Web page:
Getting ready to remember my wonderful Mum. Just don’t trust her with the seafood.

May 7, 2013

For a tiny woman, Mum sure packed a punch.

Whether you were a school administrator, a local politician or a teenage son, it was wise not to tangle with her.

She was always polite, of course. But beware the terrier, if she thought the wrong thing was being done.

Mum had our primary school hall built. She didn’t think it was acceptable that we had nowhere to hold proper assemblies, or musicals. So she set about changing things.

My mother was a tireless letter writer. She penned notes to scores of people over that bloody hall. If they didn’t respond, they’d get another.

Mum took to the airwaves. She decided talkback was a valuable tool, to push her barrow. She painted a sorry picture of our rundown school. Politicians who had been sitting on their hands, were starting to look bad.

Finally, they relented. We would get our hall. More than anything, I think, to shut Mum up. She was delighted.

When I got to high school, she decided it needed a new hall too. Seriously. The letters started again. This project proved easier. The powers-that-be didn’t have the energy to fight her.

After Dad died, we used to have terrible fights. I was heading off the rails. She was trying to be mother and father, and it wasn’t working.

I eventually moved out, at 19. I know that hurt her deeply. She didn’t say a thing. Just went about supporting me any way she could. From pots and pans to cleaning cloths. Not that any of them were used in those early years.

When we were no longer living under the same roof, the fights stopped. I finally appreciated the incredible struggle she’d had, to keep my brother and I safe and well. She finally understood the difficulties a teenager had, after losing his much-loved Dad.

When I started work, she was so incredibly proud. I was employed by the same radio station she featured on, a few years earlier. She continued to call them, whenever something took her fancy. Always with a reminder about who her son was.

I moved interstate eventually, into a different part of the media. She demanded I send home tapes of stories I’d done. I’m pretty sure they were shown at morning teas, with her friends. Poor ladies.

Mum would visit whenever she could. We were lucky enough to live in some of Queensland’s most amazing parts. She was constantly amazed at the beauty of those places.

Towards the end of her life, she struggled. Her sight was all but gone. So cruel. This woman who loved her crossword puzzles, now had to use books with only the largest print. And even then, she could barely make out details.

On one of her final visits, I took her to a seafood shop, to get lunch. I asked if she wanted prawns. Yes, she said, that would be lovely. How about those ones there in the window? They look big and juicy.

They were indeed. Sadly, she was pointing at the lobsters. We had a laugh about that. She kept her sense of humour till the end.

In her final hours in hospital, I held Mum’s tiny, frail hand. She told me that the giant Indian was calling her. I actually looked about the hospital room that night, so sure was she that the big guy was there with us. I couldn’t see him. But she could. I still picture what he must have looked like.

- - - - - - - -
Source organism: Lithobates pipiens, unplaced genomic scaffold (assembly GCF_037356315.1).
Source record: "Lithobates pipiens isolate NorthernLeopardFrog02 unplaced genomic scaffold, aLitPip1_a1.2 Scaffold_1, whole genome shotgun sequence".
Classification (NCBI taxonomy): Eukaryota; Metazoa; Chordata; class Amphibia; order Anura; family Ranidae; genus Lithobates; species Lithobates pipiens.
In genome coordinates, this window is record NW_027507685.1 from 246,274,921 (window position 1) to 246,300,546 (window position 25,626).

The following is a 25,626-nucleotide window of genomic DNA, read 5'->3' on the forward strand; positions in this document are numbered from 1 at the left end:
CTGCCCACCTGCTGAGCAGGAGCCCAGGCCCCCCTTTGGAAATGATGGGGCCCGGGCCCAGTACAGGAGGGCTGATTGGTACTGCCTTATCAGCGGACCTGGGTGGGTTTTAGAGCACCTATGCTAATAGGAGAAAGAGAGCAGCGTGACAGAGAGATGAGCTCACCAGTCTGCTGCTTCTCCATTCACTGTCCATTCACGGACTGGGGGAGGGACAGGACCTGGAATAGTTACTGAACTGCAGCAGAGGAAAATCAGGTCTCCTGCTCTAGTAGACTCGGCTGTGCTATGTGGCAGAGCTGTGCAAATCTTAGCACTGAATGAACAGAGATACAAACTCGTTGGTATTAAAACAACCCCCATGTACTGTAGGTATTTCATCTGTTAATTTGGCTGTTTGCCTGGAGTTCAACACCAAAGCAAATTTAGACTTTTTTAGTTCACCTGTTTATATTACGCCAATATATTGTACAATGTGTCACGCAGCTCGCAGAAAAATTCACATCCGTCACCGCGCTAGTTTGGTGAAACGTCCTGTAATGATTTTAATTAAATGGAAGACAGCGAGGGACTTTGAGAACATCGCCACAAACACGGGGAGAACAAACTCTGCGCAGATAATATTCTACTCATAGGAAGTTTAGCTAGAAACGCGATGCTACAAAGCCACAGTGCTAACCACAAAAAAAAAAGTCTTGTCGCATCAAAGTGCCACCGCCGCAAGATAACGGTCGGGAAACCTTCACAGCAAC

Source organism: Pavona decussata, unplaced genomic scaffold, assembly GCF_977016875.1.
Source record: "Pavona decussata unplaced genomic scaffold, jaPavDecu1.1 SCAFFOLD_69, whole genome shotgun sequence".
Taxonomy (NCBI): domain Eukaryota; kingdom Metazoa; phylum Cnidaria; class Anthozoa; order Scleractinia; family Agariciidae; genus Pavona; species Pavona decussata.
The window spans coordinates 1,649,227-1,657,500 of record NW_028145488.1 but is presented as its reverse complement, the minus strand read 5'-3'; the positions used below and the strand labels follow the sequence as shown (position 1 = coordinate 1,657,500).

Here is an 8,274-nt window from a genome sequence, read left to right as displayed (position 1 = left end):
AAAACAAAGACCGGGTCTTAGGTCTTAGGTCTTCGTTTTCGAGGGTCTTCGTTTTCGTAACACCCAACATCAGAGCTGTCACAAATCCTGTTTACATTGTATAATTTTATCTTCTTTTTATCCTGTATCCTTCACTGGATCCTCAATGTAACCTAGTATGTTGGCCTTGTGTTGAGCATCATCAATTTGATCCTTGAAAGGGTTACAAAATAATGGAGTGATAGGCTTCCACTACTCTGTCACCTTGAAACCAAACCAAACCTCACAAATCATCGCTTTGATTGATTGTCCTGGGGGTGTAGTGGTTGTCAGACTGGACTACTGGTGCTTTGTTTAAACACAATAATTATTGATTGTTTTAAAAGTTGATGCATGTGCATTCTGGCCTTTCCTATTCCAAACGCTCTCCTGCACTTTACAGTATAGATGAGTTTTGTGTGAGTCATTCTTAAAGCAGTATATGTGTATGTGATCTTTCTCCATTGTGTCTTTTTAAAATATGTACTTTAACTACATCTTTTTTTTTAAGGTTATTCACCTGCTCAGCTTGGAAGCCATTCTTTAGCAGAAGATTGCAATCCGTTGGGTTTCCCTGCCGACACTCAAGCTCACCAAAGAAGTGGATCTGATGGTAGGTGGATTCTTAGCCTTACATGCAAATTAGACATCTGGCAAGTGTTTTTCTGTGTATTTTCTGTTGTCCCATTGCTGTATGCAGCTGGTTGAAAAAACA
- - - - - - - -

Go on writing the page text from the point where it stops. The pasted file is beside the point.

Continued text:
She gave me so many valuable lessons. Near the top of her list, was to fight for what you believe in. And that if something will make your heart happy, then it’s worth chasing. Nothing is more important.

I miss Mum every day, but especially on Mother’s Day. Give yours a hug for me on the weekend. And if you’re having seafood for lunch this Sunday, make sure you check those prawns.


Memories of schoolboy survival. Why the back of the bus was a dangerous place.

October 4, 2011

Forget having your head flushed down the dunny. It was the bus that terrified me on the first day of high school.

I thought of this, as The Teenager whined to me about her travel habits.

Granted, she embarks on a fair trip. It goes via the absolute longest route, as buses tend to do. And she has to get up early to catch it, which is difficult for one who believes there should be no resting before midnight.

She could catch a train. I drive past the station every morning. But because her friends prefer the road trip, it’s a more social occasion.

Her complaint was more about other passengers. Apparently, ‘weirdos’ find the bus a handy way to travel. I assume this includes anyone over 25, those in suits, and the unwashed.

If only she knew. Back in the day, we risked life and limb just to get on board. Terror for a 12-year-old.

This wasn’t a private school. Public and proud. Rough and tumble. We knew no different.

The bus company had advised that it would no longer carry boys and girls on the same vehicles. Too dangerous, apparently. So while young ladies compared nail polish on one bus, we walked the gauntlet on the other.

Older boys were always up the back. For early morning fun, they would belt the tripe out of the Year 7 kids. A ritual that had gone on for ages.

From day one, we were warned NOT to get on first. Do that, and you were a sure thing to be pushed all the way to the back seat. And that meant you’d be fighting in the opening bout.

The trick was to let someone else get on, while you fumbled for your bus pass. It was always overcrowded. With an ounce of luck, you would end up in relative safety, jammed up the front.

It didn’t always work. So you took your lumps. Character building apparently. I can’t remember anyone complaining. I guess we thought the consequences would be far worse the next morning.

The bus bouts were a good incentive to ride your bike to school. It took a while, but I finally convinced mum it would be safe. If only she knew that dodging morning traffic was a breeze compared to backseat beltings.